Where have all the people gone, long time passing...

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Each week our parish website includes a column by Bernard Swain, Ph.D.: Cross Currents: A Catholic Reflects on Faith in Our Times. Swain holds a doctorate in theology and speaks on a variety of issues in addition to facilitating parish leadership groups. His most recent essay offers some sobering statistics:
The Critical Mass

Does no one care about the future of our parishes? Whoever does better start paying attention, because everywhere I go in my parish work I see the trouble signs.

I see not just fewer priests, but also smaller staffs and more part time people. I see not just “we depend on the same old faces all the time,” but also fewer faces that are actually older now, and I see ministries shrinking or even closing.

I see not just a parish leadership under fire, but also a demoralized leadership.

I see not just their struggle against their many challenges, but also their struggle to maintain hope amid parish closings, diocesan bankruptcies and a vague impression of widespread defections from Catholic life.

Of course, some parishes are growing, even dramatically in some cases. But the general trends are unmistakable: while there are more baptized US Catholics than ever before, the percentage of active Catholics has declined steadily. Assuming the minimum requirement for any “active” Catholic is regular Mass attendance, the startling fact is that over the last 40 years Mass attendance has fallen from as much as 75 % of all U.S. Catholics to between 15—20%, sometimes even lower. As late as 1970, Catholic church-going was up to three times as high as Protestant church-going, but now Catholics attend church at the same rate as most Protestants—and even less than in some evangelical Protestant churches.

This troubling trend holds true even for growing parishes.

In every forum I visit, I make the point that this is not a sign of lost faith. In fact, in most places the number of Catholics seeking baptism, first communion, and confirmation continues to grow. Obviously millions of people who do not attend Mass still see themselves as Catholics. But their connection to Church is mainly through the sacraments, not through the liturgy.

This shift to the sacraments from the liturgy is a two-edged phenomenon. On the one hand, it’s a sign of hope that millions of stay-at-home Catholics are still, nonetheless, Catholics in some sense. On the other hand, such Catholics demand the sacramental services their families seek from the Church without contributing much to support the Church’s operation. They’re not putting money in the basket or volunteering to help minister to other parishioners’ needs.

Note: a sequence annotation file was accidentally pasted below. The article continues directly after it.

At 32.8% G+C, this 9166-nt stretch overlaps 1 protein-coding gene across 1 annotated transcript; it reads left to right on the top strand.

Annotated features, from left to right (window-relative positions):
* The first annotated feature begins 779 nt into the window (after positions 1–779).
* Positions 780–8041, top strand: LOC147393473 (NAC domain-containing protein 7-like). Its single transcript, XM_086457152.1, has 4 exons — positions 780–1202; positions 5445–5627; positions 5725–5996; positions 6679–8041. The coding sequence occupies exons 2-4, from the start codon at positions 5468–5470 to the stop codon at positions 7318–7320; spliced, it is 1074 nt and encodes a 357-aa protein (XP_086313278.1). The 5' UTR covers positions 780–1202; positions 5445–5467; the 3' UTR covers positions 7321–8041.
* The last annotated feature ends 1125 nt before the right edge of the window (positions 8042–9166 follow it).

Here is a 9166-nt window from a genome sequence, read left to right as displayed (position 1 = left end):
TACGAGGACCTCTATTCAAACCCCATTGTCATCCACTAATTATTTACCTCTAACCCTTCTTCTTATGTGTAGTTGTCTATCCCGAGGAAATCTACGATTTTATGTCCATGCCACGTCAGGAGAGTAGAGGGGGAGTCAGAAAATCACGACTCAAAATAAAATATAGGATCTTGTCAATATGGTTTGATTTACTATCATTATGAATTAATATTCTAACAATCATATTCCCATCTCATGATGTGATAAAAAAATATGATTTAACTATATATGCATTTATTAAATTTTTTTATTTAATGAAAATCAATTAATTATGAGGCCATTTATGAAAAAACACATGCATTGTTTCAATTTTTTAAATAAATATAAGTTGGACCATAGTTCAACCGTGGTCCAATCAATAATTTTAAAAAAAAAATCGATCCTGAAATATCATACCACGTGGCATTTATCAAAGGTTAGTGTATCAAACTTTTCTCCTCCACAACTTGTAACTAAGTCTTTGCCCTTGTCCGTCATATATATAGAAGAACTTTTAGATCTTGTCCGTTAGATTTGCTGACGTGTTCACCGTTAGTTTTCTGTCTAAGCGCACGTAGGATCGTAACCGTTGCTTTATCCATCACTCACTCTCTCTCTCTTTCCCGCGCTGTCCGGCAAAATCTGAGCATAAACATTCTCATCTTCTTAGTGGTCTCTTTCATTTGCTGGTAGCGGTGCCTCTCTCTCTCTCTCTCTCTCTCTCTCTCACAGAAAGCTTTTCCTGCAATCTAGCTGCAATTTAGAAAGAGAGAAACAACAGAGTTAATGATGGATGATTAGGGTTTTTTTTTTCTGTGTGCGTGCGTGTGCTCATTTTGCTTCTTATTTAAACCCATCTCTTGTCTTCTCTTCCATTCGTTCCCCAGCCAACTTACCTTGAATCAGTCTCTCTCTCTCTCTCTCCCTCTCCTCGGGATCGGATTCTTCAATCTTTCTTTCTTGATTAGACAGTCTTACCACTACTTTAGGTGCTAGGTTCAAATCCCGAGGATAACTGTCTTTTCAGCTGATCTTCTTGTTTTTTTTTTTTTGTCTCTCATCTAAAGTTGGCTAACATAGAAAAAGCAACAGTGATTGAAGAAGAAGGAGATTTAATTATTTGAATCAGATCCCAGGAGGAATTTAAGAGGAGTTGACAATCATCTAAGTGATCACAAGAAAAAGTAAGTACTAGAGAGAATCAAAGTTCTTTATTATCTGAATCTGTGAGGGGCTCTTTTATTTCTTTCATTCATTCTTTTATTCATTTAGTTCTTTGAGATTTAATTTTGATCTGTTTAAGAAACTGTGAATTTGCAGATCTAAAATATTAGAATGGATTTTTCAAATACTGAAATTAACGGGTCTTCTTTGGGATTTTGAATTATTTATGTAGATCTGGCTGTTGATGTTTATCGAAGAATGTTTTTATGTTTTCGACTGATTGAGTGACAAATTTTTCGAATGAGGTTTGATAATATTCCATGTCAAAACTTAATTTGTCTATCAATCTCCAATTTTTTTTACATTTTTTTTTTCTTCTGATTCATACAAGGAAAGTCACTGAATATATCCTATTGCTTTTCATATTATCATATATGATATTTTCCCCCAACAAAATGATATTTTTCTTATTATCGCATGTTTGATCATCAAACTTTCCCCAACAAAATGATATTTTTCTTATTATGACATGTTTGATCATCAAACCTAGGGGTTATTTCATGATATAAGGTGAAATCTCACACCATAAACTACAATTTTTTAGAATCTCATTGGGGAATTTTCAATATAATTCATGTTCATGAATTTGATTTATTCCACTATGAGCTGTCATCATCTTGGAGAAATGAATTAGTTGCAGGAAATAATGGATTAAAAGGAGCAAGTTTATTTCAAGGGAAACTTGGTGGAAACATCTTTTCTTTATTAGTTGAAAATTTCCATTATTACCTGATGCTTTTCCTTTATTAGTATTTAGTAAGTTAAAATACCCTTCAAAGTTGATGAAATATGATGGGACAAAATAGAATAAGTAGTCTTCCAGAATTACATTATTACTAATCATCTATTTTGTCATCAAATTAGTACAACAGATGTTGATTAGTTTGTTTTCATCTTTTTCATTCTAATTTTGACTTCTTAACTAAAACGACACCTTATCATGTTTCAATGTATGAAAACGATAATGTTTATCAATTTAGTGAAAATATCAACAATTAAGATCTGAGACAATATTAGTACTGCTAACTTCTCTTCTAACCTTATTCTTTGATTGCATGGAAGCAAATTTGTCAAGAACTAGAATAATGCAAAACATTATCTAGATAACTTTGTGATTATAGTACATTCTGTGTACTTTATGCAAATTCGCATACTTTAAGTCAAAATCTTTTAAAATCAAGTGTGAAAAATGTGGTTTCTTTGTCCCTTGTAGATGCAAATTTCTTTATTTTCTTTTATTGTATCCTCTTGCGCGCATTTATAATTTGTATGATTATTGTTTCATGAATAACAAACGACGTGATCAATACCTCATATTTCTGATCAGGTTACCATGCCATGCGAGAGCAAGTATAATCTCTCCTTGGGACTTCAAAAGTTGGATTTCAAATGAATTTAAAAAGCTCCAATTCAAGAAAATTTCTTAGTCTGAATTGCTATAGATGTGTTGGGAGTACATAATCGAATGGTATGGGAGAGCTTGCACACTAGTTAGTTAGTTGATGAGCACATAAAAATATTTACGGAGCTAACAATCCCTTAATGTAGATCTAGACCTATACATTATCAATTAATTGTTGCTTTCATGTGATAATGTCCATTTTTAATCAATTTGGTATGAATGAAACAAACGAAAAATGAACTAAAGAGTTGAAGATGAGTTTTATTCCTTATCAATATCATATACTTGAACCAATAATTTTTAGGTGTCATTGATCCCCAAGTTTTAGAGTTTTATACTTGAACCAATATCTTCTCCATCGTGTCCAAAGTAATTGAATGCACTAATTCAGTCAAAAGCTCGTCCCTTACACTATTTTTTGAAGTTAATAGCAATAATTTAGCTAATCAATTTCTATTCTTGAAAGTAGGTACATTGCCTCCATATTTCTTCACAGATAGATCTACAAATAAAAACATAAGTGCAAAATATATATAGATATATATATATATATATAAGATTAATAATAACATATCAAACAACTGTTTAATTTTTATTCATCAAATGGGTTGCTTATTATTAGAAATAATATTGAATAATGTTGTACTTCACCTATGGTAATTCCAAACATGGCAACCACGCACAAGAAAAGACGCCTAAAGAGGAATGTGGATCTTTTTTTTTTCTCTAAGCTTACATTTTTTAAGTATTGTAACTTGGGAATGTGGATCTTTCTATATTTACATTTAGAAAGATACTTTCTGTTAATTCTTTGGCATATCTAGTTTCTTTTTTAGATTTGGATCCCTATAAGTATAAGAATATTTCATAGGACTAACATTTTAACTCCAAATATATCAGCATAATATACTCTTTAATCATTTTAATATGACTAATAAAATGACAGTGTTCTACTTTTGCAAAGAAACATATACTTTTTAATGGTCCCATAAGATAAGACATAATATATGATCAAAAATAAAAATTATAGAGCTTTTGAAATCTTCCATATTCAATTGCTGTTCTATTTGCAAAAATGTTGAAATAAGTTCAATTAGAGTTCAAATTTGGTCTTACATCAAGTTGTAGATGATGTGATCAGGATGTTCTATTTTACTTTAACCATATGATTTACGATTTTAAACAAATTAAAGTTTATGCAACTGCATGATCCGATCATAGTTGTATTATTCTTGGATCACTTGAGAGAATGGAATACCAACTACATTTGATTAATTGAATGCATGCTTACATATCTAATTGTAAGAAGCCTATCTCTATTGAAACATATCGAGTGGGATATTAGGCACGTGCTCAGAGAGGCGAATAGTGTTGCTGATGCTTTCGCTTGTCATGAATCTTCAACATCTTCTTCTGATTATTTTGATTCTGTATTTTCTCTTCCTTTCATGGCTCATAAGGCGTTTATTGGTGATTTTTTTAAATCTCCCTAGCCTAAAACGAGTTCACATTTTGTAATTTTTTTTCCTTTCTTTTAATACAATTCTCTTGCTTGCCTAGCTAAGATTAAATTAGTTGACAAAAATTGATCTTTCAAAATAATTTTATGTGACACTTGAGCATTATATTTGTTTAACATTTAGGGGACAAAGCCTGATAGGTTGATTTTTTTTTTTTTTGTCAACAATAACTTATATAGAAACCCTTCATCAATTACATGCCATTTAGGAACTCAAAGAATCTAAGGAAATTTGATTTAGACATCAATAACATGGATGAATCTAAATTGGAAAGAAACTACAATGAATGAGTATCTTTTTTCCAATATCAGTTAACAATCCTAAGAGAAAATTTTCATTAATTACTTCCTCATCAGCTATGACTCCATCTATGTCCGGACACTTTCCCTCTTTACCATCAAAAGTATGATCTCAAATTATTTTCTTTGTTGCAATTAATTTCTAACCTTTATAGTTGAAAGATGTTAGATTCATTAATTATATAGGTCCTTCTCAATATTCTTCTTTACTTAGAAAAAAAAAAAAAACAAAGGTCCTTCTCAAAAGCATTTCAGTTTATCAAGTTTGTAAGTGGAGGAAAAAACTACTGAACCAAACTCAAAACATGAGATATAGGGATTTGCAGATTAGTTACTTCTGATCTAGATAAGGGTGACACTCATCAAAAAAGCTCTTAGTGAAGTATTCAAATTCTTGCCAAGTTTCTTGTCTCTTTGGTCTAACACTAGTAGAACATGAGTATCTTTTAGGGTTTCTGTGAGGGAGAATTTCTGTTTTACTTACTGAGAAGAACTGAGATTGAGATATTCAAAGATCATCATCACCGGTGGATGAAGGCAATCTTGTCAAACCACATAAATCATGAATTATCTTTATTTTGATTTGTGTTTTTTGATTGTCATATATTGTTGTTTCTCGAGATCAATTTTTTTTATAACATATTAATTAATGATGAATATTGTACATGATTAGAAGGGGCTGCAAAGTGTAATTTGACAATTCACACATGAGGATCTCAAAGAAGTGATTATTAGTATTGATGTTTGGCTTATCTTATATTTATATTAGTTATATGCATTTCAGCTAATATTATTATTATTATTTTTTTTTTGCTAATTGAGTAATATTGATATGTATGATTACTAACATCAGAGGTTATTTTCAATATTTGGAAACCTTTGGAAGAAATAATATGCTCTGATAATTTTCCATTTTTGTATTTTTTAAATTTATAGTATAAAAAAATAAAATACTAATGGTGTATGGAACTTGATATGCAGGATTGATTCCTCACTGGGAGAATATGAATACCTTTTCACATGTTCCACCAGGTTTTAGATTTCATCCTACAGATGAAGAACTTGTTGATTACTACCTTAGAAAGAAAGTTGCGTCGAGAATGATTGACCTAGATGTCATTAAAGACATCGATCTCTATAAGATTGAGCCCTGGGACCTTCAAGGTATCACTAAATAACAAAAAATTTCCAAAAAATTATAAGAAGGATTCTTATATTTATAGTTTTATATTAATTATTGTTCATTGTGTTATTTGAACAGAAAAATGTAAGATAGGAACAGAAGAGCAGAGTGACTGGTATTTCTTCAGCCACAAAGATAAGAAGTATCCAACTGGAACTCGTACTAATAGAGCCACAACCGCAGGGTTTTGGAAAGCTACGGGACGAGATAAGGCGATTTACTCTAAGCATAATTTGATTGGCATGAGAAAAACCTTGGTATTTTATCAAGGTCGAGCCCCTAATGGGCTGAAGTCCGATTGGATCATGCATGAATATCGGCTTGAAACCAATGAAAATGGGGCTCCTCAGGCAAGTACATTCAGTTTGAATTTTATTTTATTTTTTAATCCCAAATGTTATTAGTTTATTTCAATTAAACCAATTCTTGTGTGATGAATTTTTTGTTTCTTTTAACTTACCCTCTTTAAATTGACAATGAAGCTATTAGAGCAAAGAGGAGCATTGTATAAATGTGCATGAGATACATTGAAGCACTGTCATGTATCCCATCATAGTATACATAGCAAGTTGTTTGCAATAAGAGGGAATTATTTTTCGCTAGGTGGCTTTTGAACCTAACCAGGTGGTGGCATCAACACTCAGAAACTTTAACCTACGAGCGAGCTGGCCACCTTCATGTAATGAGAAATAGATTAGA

So as the percentage of church-going “liturgical” Catholics shrinks and the percentage of stay-at-home “sacramental” Catholics grows, parishes possess fewer and fewer of the resources (of time, talent, and treasure) needed to manage their mission.

This is a recipe for failure.

At some point, the available resources become just too meager: the active people feel increasingly overworked and overextended, underappreciated, and demoralized. Budgets, as well as people, get strained past the breaking point. Parish operations grow increasingly dysfunctional, and eventually the system begins to break down.

The truth is, parish life simply cannot be sustained without a “critical mass” of active parishioners. And getting people to Mass is critical to sustaining this critical mass!

The obvious question is: what are parishes doing to get people back to church? In the parishes I see and hear about, the answer is: virtually nothing.

I encourage you to read the whole article at HolyFamilyConcord.org. (On the menu after clicking on "What's Happening") What's your experience of numbers at Sunday Mass? How does it compare to your earlier experience? What do you think are the reasons for this drop in attendance? How might we encouarge others to return and join us on for Sunday worship? Are you among the missing? Would you share with us why you are absent? what might draw you back?

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